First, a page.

Archive | April 2016

Upcoming: Earth Day Kidical Mass

Saturday, April 23 at 11:00 a.m.
Husky Grind at Mercer Court (3925 Adams Ln, Seattle, WA 98105)
Facebook RSVP

Let’s get out on our bikes and celebrate Mother Earth! Pack a picnic and meet us outside Husky Grind at Mercer Court–it’s along the Burke-Gilman Trail just east of the Wall of Death (go early if you want to grab food at Husky Grind). We’ll be riding 5.5 miles, through the Center for Urban Horticulture which is easy-to-ride hard-packed gravel, just to warn ya. We’ll stop for picnic lunch in Magnuson Park (exact location TBD, but I’m leaning towards the amphitheater by the community center). If the weather’s not so nice, we’ll eat quickly and head back, but if it’s nice, we’ll hang for a while and then head back via the more direct route of all Burke-Gilman Trail, no gravel.

p.s. If you’re around April 16, there’s an official Earth Day celebration in the Magnuson Park children’s garden.

About Kidical Mass

Seattle Kidical Mass rides are presented by Familybike Seattle. Familybike Seattle is a 501 (c)(3) non-profit that decreases barriers to bicycling for families of all income levels. We believe that biking as a family increases our individual, family, and societal quality of life, while at the same time moving toward sustainable lifestyles and communities.

Kidical Mass is a fun, safe, easy-going, and law-abiding family bike ride for kids of all ages. It started circa 2008 in Eugene, Oregon, and has since spread to other bikey burgs, like Seattle! Our monthly group rides include a nice mix of experienced cyclists, and folks just getting started. We hope to educate bike-curious parents about ways to bicycle with children, help kids learn to ride safely in the city, and increase the visibility of family biking on Seattle streets. Kids are traffic too! All manner of bikes and high-occupancy velos are welcome.

Some Kidical Mass ride leaders are Cascade Bicycle Club volunteer ride leaders. Cascade Bicycle Club is the nation’s largest statewide bicycle organization and serves bike riders of all ages and abilities throughout the Puget Sound region and across Washington state. Cascade’s mission is to “improve lives through bicycling” through many programs including free group rides. For Kidical Mass rides led by Cascade ride leaders, all participants are required to sign a wavier and wear a helmet.

Weekly En Plein Air Coffee Club

One #coffeeoutside a week isn’t always enough for me, so I love when I can make it to En Plein Air Coffee Club (EPACC). This one is on Fridays at 8:00 a.m. and at different parks each week. There’s a mailing list signup at the bottom of the EPACC.org website to be alerted of the Friday site on Thursday.

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Today’s was close to home, along the Ship Canal Trail, at a nameless park our preschool often played at.

Here’s this week’s mailing since I don’t see it on the EPACC blog yet:

EPACC will meet along the Ship Canal Trail.

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Emperor Saga of the Heian Period held flower-viewing parties with sake and feasts underneath the blossoming boughs of sakura trees in the Imperial Court in Kyoto. Poems would be written praising the delicate flowers, which were seen as a metaphor for life itself, luminous and beautiful yet fleeting and ephemeral. —Wikipedia

The En Plein Air Coffee Club will meet for hanami Friday 8th April 2016 at 8am underneath the cherry trees along the Ship Canal Trail west of the Fremont Bridge. Here’s a map.

One more thing: I know of one other regular Seattle #coffeeoutside: Wednesdays at 7:00 a.m. at the Madrona Park picnic shelter. That one usually has a Tuesday reminder on jdgesus’ Instagram.

30 Days of Biking stats:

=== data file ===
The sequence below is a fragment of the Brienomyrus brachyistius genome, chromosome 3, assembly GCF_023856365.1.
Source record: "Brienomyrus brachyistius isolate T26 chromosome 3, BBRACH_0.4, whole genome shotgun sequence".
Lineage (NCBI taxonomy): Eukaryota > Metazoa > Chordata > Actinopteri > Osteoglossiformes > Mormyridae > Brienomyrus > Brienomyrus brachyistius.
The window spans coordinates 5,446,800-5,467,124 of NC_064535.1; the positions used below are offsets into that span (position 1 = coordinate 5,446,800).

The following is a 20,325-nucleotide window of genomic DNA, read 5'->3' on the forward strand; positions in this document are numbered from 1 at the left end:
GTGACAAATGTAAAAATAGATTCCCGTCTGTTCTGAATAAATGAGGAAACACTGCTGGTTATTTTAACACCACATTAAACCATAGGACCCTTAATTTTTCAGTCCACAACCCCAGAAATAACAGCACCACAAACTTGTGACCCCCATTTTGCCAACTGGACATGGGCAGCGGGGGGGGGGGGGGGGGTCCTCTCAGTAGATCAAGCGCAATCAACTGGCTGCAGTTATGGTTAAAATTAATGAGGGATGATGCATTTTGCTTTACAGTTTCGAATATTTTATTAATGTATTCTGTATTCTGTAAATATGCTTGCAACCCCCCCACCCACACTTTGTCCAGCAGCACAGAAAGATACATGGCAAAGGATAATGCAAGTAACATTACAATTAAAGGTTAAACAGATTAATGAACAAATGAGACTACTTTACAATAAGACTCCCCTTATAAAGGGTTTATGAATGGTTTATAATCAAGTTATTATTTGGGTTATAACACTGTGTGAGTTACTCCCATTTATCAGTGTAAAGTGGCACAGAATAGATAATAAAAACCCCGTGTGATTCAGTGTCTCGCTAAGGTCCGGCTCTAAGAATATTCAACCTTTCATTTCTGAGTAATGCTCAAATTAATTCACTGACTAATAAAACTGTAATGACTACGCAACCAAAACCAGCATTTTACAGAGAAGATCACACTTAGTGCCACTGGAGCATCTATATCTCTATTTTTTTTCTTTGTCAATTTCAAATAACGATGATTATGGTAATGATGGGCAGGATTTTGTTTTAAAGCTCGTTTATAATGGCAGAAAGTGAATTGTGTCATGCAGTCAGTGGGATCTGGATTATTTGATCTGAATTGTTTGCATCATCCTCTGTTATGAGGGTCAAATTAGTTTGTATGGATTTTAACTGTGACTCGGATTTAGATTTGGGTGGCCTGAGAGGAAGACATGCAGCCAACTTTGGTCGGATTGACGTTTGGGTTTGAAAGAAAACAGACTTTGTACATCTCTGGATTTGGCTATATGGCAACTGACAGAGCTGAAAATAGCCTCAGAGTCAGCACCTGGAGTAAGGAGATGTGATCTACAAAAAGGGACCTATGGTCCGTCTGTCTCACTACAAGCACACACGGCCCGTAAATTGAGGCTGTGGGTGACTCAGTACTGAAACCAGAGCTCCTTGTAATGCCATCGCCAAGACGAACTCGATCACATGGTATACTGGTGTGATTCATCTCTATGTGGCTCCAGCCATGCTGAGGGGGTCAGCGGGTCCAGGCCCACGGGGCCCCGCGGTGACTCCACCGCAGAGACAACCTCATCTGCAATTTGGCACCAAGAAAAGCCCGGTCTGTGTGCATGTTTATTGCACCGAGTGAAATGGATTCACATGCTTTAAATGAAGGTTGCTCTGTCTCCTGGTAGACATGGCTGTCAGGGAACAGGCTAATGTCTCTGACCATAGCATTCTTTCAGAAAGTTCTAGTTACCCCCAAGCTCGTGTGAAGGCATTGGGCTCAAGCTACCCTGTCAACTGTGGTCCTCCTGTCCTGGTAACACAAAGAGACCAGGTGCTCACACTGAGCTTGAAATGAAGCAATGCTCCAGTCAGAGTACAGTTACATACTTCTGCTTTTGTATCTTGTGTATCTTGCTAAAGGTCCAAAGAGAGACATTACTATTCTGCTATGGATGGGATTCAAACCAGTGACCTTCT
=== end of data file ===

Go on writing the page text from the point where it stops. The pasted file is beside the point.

April 8 miles: 10.2
April cumulative miles: 155.2

Weekly #coffeeoutsideforher

Every Thursday I host a coffee outside, called #coffeeoutsideforher, though it’s not only for women.

#coffeeoutsideforher
Thursdays 10:00 a.m.
Gas Works Park, viewpoint in the southeast edge of the park
Reminder on the familyride Instagram every Wednesday

It’s not necessary to bring anything–I always have plenty of coffee and mugs, though the usual gist of #coffeeoutside is that everyone brings their campstove and coffee kit to make their own coffee (and yield a cool photo of all the various coffee systems).

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I stayed until noon this time so it’s not necessary to show right at ten. The weather tends to dictate how long we hang out, but we’re always there at least an hour.

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One more thing: The kids and I are out of town for Spring Break next Thursday, but I think #coffeeoutsideforher will still happen without me. It’s happened once before without me and it seems to have been going long enough that it has a life of its own!

30 Days of Biking stats:
April 7 miles: 26.2
April cumulative miles: 145.0

Bike/bus to Issaquah

Once a month we turn a trip to the orthodontist into a big adventure by taking bikes. Our orthodontist is 20 miles away, in Issaquah (hometown of Modest Mouse if you’re not from here and think Issaquah sounds familiar) so we do a bike/bus combo trip. We usually take the Sound Transit 554 from downtown, but our appointment was later than normal and we were able to take the much closer-to-school/home Sound Transit 556 bus. It was our first time on this line and the route is completely different so that was exciting.

We take my Bianchi Milano city bike (“the old mamabike”) when we use the bus since my Big Dummy is too long and too heavy to go on the bike rack. It was easiest when it had two kid seats and we all fit on the bike, but now it just has a rear seat and one kid has to ride his own bike. Actually, today it had two rear seats because I brought it’s original rear seat, a Bobike Maxi, along to give to a friend. The new rear seat is the Bobike Junior, suitable for my now bigger kids.

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I didn’t strap the extra seat on very well at the beginning, but my six-year old helped by holding it on. The extra seat also meant I couldn’t drape my eight-year old’s bike over the seat(s) and ride the bikes two blocks to school and had to walk them side by side–such a pain! I’m not very good at ghost riding (riding one bike while dragging another with one hand).